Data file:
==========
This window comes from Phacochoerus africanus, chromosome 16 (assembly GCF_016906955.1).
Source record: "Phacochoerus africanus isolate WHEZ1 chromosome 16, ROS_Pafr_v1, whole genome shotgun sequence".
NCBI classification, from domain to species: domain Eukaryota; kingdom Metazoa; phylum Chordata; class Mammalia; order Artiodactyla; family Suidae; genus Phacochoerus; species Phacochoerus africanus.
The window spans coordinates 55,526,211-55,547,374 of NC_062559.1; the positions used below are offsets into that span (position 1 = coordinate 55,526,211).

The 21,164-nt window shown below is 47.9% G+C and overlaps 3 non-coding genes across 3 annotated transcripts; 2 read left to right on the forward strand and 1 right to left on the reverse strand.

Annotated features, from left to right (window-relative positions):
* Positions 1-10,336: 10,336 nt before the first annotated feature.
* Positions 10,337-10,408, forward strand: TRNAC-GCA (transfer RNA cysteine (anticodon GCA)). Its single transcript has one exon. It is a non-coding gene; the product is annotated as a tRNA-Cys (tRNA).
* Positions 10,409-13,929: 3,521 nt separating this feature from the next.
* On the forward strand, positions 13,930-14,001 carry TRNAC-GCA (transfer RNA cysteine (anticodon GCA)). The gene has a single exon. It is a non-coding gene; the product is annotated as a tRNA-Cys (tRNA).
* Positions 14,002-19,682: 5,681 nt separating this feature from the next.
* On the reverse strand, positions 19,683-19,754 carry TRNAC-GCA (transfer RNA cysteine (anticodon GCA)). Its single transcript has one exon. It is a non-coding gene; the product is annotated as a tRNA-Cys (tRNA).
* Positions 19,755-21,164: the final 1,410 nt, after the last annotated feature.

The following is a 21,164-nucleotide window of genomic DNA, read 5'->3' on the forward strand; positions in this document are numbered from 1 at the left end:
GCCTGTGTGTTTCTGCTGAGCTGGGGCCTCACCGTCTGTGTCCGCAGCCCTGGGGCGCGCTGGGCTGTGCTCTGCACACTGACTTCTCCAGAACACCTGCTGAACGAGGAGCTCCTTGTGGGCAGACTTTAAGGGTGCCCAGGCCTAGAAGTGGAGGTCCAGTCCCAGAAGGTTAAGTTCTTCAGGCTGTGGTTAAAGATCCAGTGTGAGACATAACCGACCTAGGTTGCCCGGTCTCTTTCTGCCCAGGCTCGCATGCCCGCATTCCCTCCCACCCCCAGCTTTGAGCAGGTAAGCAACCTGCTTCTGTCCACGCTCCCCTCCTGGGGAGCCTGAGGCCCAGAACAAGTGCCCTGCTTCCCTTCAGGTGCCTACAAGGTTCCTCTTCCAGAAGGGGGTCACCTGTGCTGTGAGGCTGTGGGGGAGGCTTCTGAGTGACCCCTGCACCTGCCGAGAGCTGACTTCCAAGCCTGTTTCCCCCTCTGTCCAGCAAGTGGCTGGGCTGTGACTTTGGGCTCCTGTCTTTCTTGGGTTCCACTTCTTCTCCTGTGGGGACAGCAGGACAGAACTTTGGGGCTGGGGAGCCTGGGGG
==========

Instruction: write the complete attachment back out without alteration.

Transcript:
This window comes from Phacochoerus africanus, chromosome 16 (assembly GCF_016906955.1).
Source record: "Phacochoerus africanus isolate WHEZ1 chromosome 16, ROS_Pafr_v1, whole genome shotgun sequence".
NCBI classification, from domain to species: domain Eukaryota; kingdom Metazoa; phylum Chordata; class Mammalia; order Artiodactyla; family Suidae; genus Phacochoerus; species Phacochoerus africanus.
The window spans coordinates 55,526,211-55,547,374 of NC_062559.1; the positions used below are offsets into that span (position 1 = coordinate 55,526,211).

The 21,164-nt window shown below is 47.9% G+C and overlaps 3 non-coding genes across 3 annotated transcripts; 2 read left to right on the forward strand and 1 right to left on the reverse strand.

Annotated features, from left to right (window-relative positions):
* Positions 1-10,336: 10,336 nt before the first annotated feature.
* Positions 10,337-10,408, forward strand: TRNAC-GCA (transfer RNA cysteine (anticodon GCA)). Its single transcript has one exon. It is a non-coding gene; the product is annotated as a tRNA-Cys (tRNA).
* Positions 10,409-13,929: 3,521 nt separating this feature from the next.
* On the forward strand, positions 13,930-14,001 carry TRNAC-GCA (transfer RNA cysteine (anticodon GCA)). The gene has a single exon. It is a non-coding gene; the product is annotated as a tRNA-Cys (tRNA).
* Positions 14,002-19,682: 5,681 nt separating this feature from the next.
* On the reverse strand, positions 19,683-19,754 carry TRNAC-GCA (transfer RNA cysteine (anticodon GCA)). Its single transcript has one exon. It is a non-coding gene; the product is annotated as a tRNA-Cys (tRNA).
* Positions 19,755-21,164: the final 1,410 nt, after the last annotated feature.

The following is a 21,164-nucleotide window of genomic DNA, read 5'->3' on the forward strand; positions in this document are numbered from 1 at the left end:
GCCTGTGTGTTTCTGCTGAGCTGGGGCCTCACCGTCTGTGTCCGCAGCCCTGGGGCGCGCTGGGCTGTGCTCTGCACACTGACTTCTCCAGAACACCTGCTGAACGAGGAGCTCCTTGTGGGCAGACTTTAAGGGTGCCCAGGCCTAGAAGTGGAGGTCCAGTCCCAGAAGGTTAAGTTCTTCAGGCTGTGGTTAAAGATCCAGTGTGAGACATAACCGACCTAGGTTGCCCGGTCTCTTTCTGCCCAGGCTCGCATGCCCGCATTCCCTCCCACCCCCAGCTTTGAGCAGGTAAGCAACCTGCTTCTGTCCACGCTCCCCTCCTGGGGAGCCTGAGGCCCAGAACAAGTGCCCTGCTTCCCTTCAGGTGCCTACAAGGTTCCTCTTCCAGAAGGGGGTCACCTGTGCTGTGAGGCTGTGGGGGAGGCTTCTGAGTGACCCCTGCACCTGCCGAGAGCTGACTTCCAAGCCTGTTTCCCCCTCTGTCCAGCAAGTGGCTGGGCTGTGACTTTGGGCTCCTGTCTTTCTTGGGTTCCACTTCTTCTCCTGTGGGGACAGCAGGACAGAACTTTGGGGCTGGGGAGCCTGGGGG